The key difference between testate successions and intestate successions is how the assets are distributed. In a testate succession, the decedent’s assets will be distributed according to the deceased’s wishes in his or her will. However, in an intestate succession (where there is no will to follow), Louisiana law for intestate successions will determine how a decedent’s assets will be distributed.
Additionally, whether testate or intestate, a succession with assets valuing $125,000 or less can be considered a “small succession.” The legal process for completing a small succession is much simpler than a regular succession and can typically be accomplished through the filing of a proper and valid “small succession” affidavit rather than a court filing.
Last, whether testate or intestate, a succession can be determined to be an “independent succession” if the decedent requested such in the will (for a testate succession) or if all the heirs agree to an “independent succession” (for an intestate succession). An “independent succession” is a simplified version of a regular succession wherein the succession representative does not need court permission to take certain actions such as selling or leasing property, or paying succession debts.
What is the Succession Timetable in Louisiana?
There are not really any timetables or time limits under Louisiana succession law in which a succession must be opened or closed. In other words, there is no deadline in Louisiana by which one must technically file probate for succession or probate. Of course, it’s usually smart to open a succession as soon as reasonably possible after the decedent’s death since the heirs cannot take possession of assets until the succession process occurs.
Nonetheless, there do exist some ancillary rules that do include time limitations.
For example, a will may not be admitted to probate unless it is filed within five years after the judicial opening of the deceased’s succession. So, for instance, a succession could be opened and closed, and within five years of the date it was opened, a will is found, the succession could be reopened and the will probated. But if the will is discovered five years or later after the succession is opened, it will be too late to file the will in the probate.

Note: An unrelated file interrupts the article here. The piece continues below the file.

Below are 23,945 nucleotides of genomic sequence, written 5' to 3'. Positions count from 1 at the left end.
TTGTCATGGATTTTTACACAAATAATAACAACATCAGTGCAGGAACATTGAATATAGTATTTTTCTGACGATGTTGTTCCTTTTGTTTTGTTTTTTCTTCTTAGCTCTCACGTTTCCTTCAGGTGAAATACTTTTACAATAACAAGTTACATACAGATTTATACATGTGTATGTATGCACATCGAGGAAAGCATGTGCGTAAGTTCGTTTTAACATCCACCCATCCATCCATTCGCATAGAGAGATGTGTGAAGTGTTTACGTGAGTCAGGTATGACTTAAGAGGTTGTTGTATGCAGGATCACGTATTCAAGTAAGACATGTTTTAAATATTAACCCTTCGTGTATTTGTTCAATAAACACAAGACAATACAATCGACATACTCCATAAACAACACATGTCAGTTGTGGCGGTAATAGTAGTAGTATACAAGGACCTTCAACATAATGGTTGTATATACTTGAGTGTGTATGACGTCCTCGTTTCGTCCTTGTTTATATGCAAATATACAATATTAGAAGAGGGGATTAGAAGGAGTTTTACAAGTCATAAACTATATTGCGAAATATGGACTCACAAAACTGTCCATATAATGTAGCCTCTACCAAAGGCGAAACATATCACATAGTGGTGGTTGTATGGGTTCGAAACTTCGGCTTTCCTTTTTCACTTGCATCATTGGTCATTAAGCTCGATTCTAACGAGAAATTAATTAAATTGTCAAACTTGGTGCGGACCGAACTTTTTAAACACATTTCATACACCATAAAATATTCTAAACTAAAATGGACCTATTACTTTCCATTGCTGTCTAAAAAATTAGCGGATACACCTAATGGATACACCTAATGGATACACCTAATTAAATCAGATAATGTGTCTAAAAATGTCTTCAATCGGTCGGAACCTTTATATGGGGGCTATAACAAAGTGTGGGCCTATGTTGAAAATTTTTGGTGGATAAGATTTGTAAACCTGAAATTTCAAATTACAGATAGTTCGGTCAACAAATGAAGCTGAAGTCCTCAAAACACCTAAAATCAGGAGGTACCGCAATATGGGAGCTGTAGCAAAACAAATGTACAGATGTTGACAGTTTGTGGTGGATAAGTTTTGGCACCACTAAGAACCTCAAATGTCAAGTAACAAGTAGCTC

Additionally, in those rare cases where the decedent’s estate will be subject to federal estate taxation, the estate tax return is due nine months after the decedent’s date of death. Also, an estate income tax return must be filed for each year the estate is opened. The estate is free to elect a fiscal year to do this.
What is the General Process of Succession or Probate in Louisiana?
Generally speaking, the succession process begins with an individual applying in Louisiana state court to be named as succession representative. If there is a will, the will should be filed at that time as well. The district court should be located either where the decedent lived at the time of his or her death, or in any parish where the decedent owned immovable property such as real estate.
Once the court appoints the succession representative, the court will issue legal documents (often referred to as “letters”) that will allow this succession representative to act on behalf of the succession. From there, the succession representative is required to:
- Take an inventory of all assets of the estate and appraise their values;
- Pay and resolve the debts of the estate;
- If necessary, sell assets in order to pay estate debts;
- File tax returns;
- Distribute assets to heirs of the succession; and
- Close the succession in a timely manner.
Get Help from an Experienced Louisiana Succession and Probate Lawyer
It can be extremely difficult for a grieving family to have to turn its attention to legal matters such as succession or probate following the death of a loved one. Nonetheless, such matters cannot typically be avoided and should not be put off for long.
Peter Diiorio of New Orleans Legal, LLC is an attorney experienced in just how succession and probate work in Louisiana. Mr. Diiorio is happy to provide a free consultation to discuss your succession and probate matter. Please contact us now at (504) 897-5580 to schedule a free face-to-face, Zoom, or telephone consultation, and let us handle your probate matter for you.